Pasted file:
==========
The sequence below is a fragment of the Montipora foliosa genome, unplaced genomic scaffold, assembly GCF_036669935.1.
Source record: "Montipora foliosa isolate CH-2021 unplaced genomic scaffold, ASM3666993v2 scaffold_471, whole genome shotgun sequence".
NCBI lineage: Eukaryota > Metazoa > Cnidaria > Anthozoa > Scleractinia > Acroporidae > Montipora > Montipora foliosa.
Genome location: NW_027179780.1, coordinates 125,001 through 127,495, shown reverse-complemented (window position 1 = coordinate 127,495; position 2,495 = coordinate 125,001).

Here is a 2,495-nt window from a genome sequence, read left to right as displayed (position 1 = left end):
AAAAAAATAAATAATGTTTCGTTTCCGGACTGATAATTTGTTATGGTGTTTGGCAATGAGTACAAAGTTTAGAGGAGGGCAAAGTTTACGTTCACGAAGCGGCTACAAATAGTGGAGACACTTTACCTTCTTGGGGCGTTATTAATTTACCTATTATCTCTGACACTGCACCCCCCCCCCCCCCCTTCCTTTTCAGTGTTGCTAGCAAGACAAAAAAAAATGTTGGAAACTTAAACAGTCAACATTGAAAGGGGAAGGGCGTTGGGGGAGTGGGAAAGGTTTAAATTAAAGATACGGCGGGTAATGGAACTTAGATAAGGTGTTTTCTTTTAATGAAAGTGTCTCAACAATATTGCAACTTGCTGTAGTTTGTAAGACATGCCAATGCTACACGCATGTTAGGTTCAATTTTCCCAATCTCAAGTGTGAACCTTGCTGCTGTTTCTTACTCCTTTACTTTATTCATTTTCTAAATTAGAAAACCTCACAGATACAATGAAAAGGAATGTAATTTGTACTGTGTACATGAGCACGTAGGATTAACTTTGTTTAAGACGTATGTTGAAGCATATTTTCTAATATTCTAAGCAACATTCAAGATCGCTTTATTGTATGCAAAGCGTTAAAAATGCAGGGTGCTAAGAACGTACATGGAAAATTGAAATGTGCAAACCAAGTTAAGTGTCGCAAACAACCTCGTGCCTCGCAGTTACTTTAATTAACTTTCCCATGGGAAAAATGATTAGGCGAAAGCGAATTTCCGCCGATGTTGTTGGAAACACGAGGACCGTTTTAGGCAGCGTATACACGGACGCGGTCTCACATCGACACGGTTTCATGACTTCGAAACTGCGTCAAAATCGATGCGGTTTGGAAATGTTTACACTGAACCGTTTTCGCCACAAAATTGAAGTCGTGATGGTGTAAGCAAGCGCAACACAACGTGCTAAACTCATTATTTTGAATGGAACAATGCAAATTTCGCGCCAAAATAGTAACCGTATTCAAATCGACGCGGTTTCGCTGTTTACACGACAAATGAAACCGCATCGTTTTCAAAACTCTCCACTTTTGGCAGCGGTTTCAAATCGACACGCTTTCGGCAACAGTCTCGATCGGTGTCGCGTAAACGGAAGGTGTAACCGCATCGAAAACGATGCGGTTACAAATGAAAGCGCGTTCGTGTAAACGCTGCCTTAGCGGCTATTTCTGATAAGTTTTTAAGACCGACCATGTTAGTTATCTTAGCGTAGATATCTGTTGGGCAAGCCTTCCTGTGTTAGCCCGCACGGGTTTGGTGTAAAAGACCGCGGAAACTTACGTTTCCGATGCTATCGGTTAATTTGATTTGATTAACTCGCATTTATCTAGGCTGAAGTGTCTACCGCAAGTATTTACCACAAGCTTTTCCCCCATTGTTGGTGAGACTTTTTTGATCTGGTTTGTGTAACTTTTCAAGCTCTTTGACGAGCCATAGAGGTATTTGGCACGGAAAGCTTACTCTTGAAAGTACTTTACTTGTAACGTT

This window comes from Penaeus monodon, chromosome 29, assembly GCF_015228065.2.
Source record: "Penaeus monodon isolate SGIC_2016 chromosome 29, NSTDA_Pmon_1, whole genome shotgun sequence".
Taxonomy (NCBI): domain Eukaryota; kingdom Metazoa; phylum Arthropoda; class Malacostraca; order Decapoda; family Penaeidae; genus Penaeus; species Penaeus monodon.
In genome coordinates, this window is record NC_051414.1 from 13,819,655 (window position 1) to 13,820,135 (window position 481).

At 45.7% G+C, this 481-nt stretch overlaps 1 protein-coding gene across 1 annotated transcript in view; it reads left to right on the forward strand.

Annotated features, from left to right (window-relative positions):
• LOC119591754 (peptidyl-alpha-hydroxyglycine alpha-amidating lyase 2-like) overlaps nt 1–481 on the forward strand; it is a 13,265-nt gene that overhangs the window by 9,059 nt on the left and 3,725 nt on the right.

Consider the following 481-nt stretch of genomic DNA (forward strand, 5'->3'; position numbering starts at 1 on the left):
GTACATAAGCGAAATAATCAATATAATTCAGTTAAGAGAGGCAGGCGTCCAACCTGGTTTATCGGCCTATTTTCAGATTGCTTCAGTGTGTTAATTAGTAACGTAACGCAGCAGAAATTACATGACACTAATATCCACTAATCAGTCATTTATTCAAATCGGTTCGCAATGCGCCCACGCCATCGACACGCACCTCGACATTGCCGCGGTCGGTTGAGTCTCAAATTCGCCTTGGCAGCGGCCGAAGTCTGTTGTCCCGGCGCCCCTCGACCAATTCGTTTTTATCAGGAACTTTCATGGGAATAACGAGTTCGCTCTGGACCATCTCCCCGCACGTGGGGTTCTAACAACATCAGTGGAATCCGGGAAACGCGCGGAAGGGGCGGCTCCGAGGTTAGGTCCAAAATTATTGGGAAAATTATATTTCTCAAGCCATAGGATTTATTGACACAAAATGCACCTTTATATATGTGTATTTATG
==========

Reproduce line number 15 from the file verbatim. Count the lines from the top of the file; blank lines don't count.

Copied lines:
GTACATAAGCGAAATAATCAATATAATTCAGTTAAGAGAGGCAGGCGTCCAACCTGGTTTATCGGCCTATTTTCAGATTGCTTCAGTGTGTTAATTAGTAACGTAACGCAGCAGAAATTACATGACACTAATATCCACTAATCAGTCATTTATTCAAATCGGTTCGCAATGCGCCCACGCCATCGACACGCACCTCGACATTGCCGCGGTCGGTTGAGTCTCAAATTCGCCTTGGCAGCGGCCGAAGTCTGTTGTCCCGGCGCCCCTCGACCAATTCGTTTTTATCAGGAACTTTCATGGGAATAACGAGTTCGCTCTGGACCATCTCCCCGCACGTGGGGTTCTAACAACATCAGTGGAATCCGGGAAACGCGCGGAAGGGGCGGCTCCGAGGTTAGGTCCAAAATTATTGGGAAAATTATATTTCTCAAGCCATAGGATTTATTGACACAAAATGCACCTTTATATATGTGTATTTATG